In: Digestive Diseases and Sciences, Vol. 54, No. 11, 01.11.2009, p. 2427-2433.

Research output: Contribution to journalArticle

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title = "Hydrogen peroxide improves the visibility of ulcer bases in acute non-variceal upper gastrointestinal bleeding: A single-center prospective study",
abstract = "Background: Acute non-variceal upper gastrointestinal bleeding (ANVB) or hemorrhage (used interchangeably) is an emergency. Endoscopically applied hydrogen peroxide (H2O2) has been shown to improve visualization of the ulcer base. Aims: To test the hypothesis that ulcer base clot clearance with 3{\%} H2O2 improves the visualization of ANVB lesions compared to water alone. Methods: In this single-center prospective study, 320 patients with ANVB were examined, of which 81 met the entry criteria for evaluation. All patients with ANVB underwent urgent endoscopy. Those with adherent clots on the ulcer base were sprayed with 250 ml of water, followed by up to 100 ml of 3{\%} H2O2. The main outcome measurement was Kalloo's Visual Scores of the ulcer base before and after water and H 2O2. Results: Eighty-one patients with gastric ulcers (GU; 34) and duodenal ulcers (DU; 47) met the entry criteria. The mean improvement in grade from water to H2O2 was 2.04 (95{\%} confidence interval [CI] (1.86, 2.23)). The mean volume of H2O2 used to clear clots was higher (70 ml) in patients who were negative for both Helicobacter pylori and non-steroidal anti-inflammatory drug (NSAID) use than in those who were positive for both (31 ml) (P = 0.00). More DU patients (72{\%}) had visible vessels than GU patients (44{\%}) (P = 0.01). Conclusions: H 2O2 improved the visualization of ulcer bases in ANVB. A smaller volume of H2O2 was required to clear clots in patients who used NSAIDs and had H. pylori infection. H2O2 identified more DU vessels. The use of H2O2 should be considered as a standard therapy in the management of clots in ANVB.",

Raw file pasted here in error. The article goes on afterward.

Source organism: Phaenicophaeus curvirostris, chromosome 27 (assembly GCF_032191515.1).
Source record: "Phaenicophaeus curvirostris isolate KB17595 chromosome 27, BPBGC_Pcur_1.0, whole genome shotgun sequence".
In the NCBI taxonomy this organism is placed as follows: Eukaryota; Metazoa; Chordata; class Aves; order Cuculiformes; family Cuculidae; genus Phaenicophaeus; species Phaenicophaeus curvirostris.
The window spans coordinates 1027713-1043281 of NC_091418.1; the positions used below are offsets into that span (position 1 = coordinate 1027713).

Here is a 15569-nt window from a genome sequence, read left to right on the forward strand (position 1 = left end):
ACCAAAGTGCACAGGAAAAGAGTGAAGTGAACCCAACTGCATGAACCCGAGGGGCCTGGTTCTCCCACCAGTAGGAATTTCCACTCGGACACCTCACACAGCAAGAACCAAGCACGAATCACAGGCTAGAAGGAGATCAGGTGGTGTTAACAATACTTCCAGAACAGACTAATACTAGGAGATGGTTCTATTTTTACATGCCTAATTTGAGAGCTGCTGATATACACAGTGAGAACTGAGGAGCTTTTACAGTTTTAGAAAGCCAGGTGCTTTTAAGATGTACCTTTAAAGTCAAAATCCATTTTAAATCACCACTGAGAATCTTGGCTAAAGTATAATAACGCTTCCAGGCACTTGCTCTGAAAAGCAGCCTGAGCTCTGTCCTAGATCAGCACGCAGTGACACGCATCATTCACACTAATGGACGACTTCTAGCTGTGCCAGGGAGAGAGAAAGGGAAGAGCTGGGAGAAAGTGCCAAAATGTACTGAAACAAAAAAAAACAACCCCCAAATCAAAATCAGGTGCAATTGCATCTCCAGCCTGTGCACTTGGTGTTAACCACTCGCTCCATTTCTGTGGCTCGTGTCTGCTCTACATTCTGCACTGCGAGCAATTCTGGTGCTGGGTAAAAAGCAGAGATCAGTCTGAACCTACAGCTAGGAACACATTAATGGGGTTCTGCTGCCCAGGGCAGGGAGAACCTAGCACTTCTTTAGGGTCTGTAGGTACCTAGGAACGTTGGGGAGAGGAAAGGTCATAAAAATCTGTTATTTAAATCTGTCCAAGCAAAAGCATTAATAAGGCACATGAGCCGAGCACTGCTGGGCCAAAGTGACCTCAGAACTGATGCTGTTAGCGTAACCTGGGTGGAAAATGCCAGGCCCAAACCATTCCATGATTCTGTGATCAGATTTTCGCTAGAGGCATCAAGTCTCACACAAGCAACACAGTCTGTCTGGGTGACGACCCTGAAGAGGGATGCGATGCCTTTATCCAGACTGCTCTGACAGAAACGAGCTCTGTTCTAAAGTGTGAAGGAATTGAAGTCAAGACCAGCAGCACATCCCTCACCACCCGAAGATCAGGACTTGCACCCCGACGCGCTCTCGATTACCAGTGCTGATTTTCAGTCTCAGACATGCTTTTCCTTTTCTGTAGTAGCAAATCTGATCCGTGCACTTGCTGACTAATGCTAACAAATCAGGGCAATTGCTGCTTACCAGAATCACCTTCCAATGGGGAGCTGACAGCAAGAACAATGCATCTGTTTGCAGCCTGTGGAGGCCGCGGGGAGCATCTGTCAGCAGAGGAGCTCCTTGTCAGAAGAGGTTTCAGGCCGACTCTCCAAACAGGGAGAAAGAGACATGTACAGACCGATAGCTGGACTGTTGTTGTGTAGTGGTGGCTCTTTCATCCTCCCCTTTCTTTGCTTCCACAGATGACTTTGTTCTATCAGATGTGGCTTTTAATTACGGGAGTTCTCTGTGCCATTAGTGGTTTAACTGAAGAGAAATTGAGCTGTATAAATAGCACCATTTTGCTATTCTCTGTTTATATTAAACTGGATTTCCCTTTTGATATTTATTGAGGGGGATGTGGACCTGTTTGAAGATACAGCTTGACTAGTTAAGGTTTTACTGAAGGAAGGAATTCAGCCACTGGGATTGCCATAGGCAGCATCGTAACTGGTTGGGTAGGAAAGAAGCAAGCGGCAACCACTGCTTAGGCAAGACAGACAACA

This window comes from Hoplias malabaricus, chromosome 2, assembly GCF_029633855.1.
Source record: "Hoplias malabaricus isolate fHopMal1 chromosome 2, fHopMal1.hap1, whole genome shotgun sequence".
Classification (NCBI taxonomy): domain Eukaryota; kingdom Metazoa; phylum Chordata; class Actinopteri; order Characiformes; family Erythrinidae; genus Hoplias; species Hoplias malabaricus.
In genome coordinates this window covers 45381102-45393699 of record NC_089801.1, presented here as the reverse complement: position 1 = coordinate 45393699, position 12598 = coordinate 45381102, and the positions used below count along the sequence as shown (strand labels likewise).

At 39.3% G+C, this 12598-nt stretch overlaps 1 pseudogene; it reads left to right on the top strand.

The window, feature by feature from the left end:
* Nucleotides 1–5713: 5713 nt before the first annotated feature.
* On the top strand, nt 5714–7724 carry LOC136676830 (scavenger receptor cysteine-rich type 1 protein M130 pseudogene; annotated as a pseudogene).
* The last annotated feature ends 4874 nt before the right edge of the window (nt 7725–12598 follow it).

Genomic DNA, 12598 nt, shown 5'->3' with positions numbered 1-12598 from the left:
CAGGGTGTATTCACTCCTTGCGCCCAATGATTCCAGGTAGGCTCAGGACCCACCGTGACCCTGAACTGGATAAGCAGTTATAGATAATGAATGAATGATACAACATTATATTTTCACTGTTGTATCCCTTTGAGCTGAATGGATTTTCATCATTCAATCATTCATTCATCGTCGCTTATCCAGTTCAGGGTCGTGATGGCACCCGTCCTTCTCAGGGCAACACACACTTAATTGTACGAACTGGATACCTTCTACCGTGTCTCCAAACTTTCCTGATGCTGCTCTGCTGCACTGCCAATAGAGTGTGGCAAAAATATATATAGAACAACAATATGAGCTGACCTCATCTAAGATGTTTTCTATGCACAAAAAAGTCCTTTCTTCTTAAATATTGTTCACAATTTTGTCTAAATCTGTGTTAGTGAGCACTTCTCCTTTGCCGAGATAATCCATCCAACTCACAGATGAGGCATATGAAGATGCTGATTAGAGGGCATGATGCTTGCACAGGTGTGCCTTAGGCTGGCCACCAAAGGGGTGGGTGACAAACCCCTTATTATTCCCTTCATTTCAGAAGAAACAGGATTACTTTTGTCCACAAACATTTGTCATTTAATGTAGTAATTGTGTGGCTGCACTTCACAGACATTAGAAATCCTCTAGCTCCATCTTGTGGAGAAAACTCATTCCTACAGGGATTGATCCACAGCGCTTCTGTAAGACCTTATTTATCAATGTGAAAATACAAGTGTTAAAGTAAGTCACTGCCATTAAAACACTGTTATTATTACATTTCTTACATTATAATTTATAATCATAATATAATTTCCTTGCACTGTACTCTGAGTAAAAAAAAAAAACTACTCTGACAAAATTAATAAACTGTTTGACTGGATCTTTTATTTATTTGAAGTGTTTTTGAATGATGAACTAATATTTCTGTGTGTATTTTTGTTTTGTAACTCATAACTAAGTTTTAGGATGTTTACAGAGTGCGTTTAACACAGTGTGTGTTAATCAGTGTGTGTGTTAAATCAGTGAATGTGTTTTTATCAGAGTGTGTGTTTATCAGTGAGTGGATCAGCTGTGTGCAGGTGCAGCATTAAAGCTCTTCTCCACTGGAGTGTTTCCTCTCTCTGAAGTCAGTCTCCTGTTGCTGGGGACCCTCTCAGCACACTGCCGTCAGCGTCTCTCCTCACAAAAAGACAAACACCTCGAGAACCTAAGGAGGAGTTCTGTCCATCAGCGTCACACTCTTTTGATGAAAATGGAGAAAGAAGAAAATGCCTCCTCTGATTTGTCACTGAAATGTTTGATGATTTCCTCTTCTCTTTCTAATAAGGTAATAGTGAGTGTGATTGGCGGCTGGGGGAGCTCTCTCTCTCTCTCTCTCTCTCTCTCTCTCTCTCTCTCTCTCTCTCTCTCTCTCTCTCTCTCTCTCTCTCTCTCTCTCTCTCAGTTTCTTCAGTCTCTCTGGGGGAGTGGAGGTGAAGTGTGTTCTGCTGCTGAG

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AU - Sridhar, Subbaramiah

AU - Chamberlain, Sherman M

AU - Thiruvaiyaru, Dharma S

AU - Sethuraman, Sankara N

AU - Patel, Jigneshkumar

AU - Schubert, Moonkyung

AU - Cuartas-Hoyos, Francisco

AU - Schade, Robert